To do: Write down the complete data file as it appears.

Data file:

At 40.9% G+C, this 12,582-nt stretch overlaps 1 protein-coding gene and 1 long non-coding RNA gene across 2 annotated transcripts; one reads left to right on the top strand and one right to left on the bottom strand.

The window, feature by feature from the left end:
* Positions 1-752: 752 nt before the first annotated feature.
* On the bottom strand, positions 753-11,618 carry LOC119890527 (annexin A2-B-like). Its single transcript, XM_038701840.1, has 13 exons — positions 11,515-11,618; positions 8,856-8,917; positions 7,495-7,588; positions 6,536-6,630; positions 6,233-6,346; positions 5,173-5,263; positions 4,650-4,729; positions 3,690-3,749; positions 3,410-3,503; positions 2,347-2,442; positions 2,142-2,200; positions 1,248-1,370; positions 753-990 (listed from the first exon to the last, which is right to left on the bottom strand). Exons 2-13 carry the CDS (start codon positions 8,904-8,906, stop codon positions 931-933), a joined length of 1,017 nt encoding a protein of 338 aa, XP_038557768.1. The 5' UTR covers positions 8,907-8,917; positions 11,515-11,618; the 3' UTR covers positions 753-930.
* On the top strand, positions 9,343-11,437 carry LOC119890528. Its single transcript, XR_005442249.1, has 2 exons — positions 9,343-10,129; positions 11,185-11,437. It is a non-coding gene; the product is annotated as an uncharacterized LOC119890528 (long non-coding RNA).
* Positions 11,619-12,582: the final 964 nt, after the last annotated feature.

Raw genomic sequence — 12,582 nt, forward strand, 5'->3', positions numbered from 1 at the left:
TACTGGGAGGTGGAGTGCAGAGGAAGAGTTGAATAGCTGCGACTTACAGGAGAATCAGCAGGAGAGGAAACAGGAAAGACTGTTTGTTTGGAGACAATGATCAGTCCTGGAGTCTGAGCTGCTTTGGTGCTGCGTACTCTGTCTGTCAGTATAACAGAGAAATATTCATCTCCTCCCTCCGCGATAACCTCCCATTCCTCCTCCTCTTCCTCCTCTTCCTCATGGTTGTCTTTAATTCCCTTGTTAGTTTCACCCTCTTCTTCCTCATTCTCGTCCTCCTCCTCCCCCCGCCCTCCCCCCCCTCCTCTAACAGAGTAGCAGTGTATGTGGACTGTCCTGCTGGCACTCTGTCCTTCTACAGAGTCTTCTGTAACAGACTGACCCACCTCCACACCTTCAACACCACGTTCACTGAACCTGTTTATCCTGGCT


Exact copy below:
At 40.9% G+C, this 12,582-nt stretch overlaps 1 protein-coding gene and 1 long non-coding RNA gene across 2 annotated transcripts; one reads left to right on the top strand and one right to left on the bottom strand.

The window, feature by feature from the left end:
* Positions 1-752: 752 nt before the first annotated feature.
* On the bottom strand, positions 753-11,618 carry LOC119890527 (annexin A2-B-like). Its single transcript, XM_038701840.1, has 13 exons — positions 11,515-11,618; positions 8,856-8,917; positions 7,495-7,588; positions 6,536-6,630; positions 6,233-6,346; positions 5,173-5,263; positions 4,650-4,729; positions 3,690-3,749; positions 3,410-3,503; positions 2,347-2,442; positions 2,142-2,200; positions 1,248-1,370; positions 753-990 (listed from the first exon to the last, which is right to left on the bottom strand). Exons 2-13 carry the CDS (start codon positions 8,904-8,906, stop codon positions 931-933), a joined length of 1,017 nt encoding a protein of 338 aa, XP_038557768.1. The 5' UTR covers positions 8,907-8,917; positions 11,515-11,618; the 3' UTR covers positions 753-930.
* On the top strand, positions 9,343-11,437 carry LOC119890528. Its single transcript, XR_005442249.1, has 2 exons — positions 9,343-10,129; positions 11,185-11,437. It is a non-coding gene; the product is annotated as an uncharacterized LOC119890528 (long non-coding RNA).
* Positions 11,619-12,582: the final 964 nt, after the last annotated feature.

Raw genomic sequence — 12,582 nt, forward strand, 5'->3', positions numbered from 1 at the left:
TACTGGGAGGTGGAGTGCAGAGGAAGAGTTGAATAGCTGCGACTTACAGGAGAATCAGCAGGAGAGGAAACAGGAAAGACTGTTTGTTTGGAGACAATGATCAGTCCTGGAGTCTGAGCTGCTTTGGTGCTGCGTACTCTGTCTGTCAGTATAACAGAGAAATATTCATCTCCTCCCTCCGCGATAACCTCCCATTCCTCCTCCTCTTCCTCCTCTTCCTCATGGTTGTCTTTAATTCCCTTGTTAGTTTCACCCTCTTCTTCCTCATTCTCGTCCTCCTCCTCCCCCCGCCCTCCCCCCCCTCCTCTAACAGAGTAGCAGTGTATGTGGACTGTCCTGCTGGCACTCTGTCCTTCTACAGAGTCTTCTGTAACAGACTGACCCACCTCCACACCTTCAACACCACGTTCACTGAACCTGTTTATCCTGGCT